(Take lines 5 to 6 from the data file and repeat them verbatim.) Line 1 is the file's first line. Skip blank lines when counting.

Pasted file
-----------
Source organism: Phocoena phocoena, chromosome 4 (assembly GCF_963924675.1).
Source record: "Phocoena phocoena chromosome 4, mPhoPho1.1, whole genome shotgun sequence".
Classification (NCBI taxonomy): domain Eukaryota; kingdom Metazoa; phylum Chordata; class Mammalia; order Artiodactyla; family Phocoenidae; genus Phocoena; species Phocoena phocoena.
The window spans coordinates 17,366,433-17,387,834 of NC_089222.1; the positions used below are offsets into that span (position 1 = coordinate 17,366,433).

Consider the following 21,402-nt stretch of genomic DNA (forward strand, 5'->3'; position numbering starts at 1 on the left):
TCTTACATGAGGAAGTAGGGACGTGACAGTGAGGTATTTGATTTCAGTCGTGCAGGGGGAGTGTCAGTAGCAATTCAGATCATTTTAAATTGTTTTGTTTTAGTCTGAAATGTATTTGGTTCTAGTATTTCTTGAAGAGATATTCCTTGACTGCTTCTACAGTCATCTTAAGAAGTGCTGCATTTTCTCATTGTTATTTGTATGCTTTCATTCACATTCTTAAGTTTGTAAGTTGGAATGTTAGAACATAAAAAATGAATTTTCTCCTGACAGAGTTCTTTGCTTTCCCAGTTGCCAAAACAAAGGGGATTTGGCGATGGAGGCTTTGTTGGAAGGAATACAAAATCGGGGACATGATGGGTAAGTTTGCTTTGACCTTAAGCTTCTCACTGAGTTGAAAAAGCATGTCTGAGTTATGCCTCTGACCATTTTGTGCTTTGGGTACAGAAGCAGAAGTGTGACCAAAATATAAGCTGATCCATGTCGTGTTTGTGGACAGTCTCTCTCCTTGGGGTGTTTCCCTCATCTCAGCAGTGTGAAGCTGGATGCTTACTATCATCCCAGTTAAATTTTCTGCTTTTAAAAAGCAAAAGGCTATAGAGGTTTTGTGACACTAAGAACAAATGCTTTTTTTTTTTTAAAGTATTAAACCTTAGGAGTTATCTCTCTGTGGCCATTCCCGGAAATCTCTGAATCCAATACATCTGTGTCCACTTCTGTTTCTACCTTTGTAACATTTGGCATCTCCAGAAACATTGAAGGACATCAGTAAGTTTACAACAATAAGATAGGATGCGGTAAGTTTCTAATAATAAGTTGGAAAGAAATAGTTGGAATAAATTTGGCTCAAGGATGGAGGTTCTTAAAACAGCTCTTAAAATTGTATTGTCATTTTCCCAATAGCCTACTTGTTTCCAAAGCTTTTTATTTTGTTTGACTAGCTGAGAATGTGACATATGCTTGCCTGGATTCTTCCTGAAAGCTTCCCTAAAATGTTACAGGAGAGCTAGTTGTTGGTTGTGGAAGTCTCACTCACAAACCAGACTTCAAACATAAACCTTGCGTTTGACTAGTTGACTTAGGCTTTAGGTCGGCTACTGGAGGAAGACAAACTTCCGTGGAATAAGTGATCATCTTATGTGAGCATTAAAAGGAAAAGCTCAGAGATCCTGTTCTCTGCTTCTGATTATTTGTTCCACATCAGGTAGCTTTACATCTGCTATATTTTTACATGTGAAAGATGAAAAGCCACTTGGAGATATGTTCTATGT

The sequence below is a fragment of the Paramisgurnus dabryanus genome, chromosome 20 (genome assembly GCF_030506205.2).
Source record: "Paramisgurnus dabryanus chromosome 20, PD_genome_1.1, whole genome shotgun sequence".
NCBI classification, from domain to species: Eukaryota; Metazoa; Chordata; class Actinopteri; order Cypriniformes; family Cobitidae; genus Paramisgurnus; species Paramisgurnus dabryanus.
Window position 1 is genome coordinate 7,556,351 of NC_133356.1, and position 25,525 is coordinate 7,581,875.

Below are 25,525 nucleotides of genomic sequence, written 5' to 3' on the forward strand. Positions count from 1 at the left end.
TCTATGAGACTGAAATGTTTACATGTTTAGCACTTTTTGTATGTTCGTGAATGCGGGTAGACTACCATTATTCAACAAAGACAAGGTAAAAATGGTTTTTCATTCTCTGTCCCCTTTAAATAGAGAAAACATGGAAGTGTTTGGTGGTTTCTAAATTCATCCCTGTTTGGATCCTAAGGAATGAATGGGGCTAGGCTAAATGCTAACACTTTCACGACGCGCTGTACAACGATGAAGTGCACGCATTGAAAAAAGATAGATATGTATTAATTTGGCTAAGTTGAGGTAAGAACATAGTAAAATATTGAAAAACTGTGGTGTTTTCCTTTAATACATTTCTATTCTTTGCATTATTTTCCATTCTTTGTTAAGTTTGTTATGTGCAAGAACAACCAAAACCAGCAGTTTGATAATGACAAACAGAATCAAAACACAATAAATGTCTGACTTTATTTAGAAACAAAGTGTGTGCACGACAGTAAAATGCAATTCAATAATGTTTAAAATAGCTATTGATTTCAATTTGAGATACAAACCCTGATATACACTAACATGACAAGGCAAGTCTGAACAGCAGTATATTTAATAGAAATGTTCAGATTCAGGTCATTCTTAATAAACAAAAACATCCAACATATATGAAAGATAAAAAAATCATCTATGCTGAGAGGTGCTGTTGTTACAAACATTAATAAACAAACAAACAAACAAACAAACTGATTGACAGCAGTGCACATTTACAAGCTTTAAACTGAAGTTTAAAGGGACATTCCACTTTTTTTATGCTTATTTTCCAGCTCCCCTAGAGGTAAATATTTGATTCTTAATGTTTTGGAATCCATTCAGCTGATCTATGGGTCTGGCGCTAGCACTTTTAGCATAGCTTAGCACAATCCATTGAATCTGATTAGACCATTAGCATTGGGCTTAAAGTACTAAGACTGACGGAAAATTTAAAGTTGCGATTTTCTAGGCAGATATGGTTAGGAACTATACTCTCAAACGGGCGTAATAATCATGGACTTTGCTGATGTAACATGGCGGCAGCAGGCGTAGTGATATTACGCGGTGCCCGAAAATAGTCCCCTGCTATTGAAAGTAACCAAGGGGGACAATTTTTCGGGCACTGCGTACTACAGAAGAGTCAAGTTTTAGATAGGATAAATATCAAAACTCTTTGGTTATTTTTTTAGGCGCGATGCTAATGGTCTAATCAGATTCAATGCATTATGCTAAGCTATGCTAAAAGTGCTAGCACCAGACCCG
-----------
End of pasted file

Consider the following 21,402-nt stretch of genomic DNA (forward strand, 5'->3'; position numbering starts at 1 on the left):
TCTTACATGAGGAAGTAGGGACGTGACAGTGAGGTATTTGATTTCAGTCGTGCAGGGGGAGTGTCAGTAGCAATTCAGATCATTTTAAATTGTTTTGTTTTAGTCTGAAATGTATTTGGTTCTAGTATTTCTTGAAGAGATATTCCTTGACTGCTTCTACAGTCATCTTAAGAAGTGCTGCATTTTCTCATTGTTATTTGTATGCTTTCATTCACATTCTTAAGTTTGTAAGTTGGAATGTTAGAACATAAAAAATGAATTTTCTCCTGACAGAGTTCTTTGCTTTCCCAGTTGCCAAAACAAAGGGGATTTGGCGATGGAGGCTTTGTTGGAAGGAATACAAAATCGGGGACATGATGGGTAAGTTTGCTTTGACCTTAAGCTTCTCACTGAGTTGAAAAAGCATGTCTGAGTTATGCCTCTGACCATTTTGTGCTTTGGGTACAGAAGCAGAAGTGTGACCAAAATATAAGCTGATCCATGTCGTGTTTGTGGACAGTCTCTCTCCTTGGGGTGTTTCCCTCATCTCAGCAGTGTGAAGCTGGATGCTTACTATCATCCCAGTTAAATTTTCTGCTTTTAAAAAGCAAAAGGCTATAGAGGTTTTGTGACACTAAGAACAAATGCTTTTTTTTTTTTAAAGTATTAAACCTTAGGAGTTATCTCTCTGTGGCCATTCCCGGAAATCTCTGAATCCAATACATCTGTGTCCACTTCTGTTTCTACCTTTGTAACATTTGGCATCTCCAGAAACATTGAAGGACATCAGTAAGTTTACAACAATAAGATAGGATGCGGTAAGTTTCTAATAATAAGTTGGAAAGAAATAGTTGGAATAAATTTGGCTCAAGGATGGAGGTTCTTAAAACAGCTCTTAAAATTGTATTGTCATTTTCCCAATAGCCTACTTGTTTCCAAAGCTTTTTATTTTGTTTGACTAGCTGAGAATGTGACATATGCTTGCCTGGATTCTTCCTGAAAGCTTCCCTAAAATGTTACAGGAGAGCTAGTTGTTGGTTGTGGAAGTCTCACTCACAAACCAGACTTCAAACATAAACCTTGCGTTTGACTAGTTGACTTAGGCTTTAGGTCGGCTACTGGAGGAAGACAAACTTCCGTGGAATAAGTGATCATCTTATGTGAGCATTAAAAGGAAAAGCTCAGAGATCCTGTTCTCTGCTTCTGATTATTTGTTCCACATCAGGTAGCTTTACATCTGCTATATTTTTACATGTGAAAGATGAAAAGCCACTTGGAGATATGTTCTATGT